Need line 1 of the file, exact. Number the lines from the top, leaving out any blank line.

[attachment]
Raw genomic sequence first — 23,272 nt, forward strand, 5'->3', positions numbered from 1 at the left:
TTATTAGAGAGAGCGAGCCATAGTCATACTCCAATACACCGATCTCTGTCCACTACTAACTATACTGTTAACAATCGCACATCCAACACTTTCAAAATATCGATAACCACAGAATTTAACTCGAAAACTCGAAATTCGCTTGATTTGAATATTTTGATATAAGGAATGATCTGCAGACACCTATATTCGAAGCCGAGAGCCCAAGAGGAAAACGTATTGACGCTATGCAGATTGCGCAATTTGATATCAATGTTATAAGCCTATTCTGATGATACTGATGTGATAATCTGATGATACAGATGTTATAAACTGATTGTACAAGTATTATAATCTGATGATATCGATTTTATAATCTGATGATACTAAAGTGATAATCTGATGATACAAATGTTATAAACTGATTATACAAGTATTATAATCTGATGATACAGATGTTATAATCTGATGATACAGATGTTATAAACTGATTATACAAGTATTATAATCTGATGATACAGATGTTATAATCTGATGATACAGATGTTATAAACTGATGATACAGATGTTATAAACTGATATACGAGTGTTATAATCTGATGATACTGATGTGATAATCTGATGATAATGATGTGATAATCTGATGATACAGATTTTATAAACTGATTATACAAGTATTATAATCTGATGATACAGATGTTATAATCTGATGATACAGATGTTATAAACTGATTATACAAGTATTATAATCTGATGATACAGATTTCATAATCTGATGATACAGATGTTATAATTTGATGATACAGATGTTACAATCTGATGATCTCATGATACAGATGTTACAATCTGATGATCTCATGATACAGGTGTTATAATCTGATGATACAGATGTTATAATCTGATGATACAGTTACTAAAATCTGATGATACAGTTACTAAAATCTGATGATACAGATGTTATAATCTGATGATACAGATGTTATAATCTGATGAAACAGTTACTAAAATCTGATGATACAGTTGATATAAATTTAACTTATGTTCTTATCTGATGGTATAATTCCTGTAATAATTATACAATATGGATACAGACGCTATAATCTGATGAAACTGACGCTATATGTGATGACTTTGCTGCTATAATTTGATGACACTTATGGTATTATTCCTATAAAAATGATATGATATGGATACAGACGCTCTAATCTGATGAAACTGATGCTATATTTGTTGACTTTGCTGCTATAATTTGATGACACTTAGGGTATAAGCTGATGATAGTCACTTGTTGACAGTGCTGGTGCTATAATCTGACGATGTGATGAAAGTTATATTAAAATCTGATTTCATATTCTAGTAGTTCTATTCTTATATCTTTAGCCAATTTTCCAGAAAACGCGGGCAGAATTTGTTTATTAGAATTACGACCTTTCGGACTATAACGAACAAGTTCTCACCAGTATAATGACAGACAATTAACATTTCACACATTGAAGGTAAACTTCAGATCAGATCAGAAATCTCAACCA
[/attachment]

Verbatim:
Raw genomic sequence first — 23,272 nt, forward strand, 5'->3', positions numbered from 1 at the left: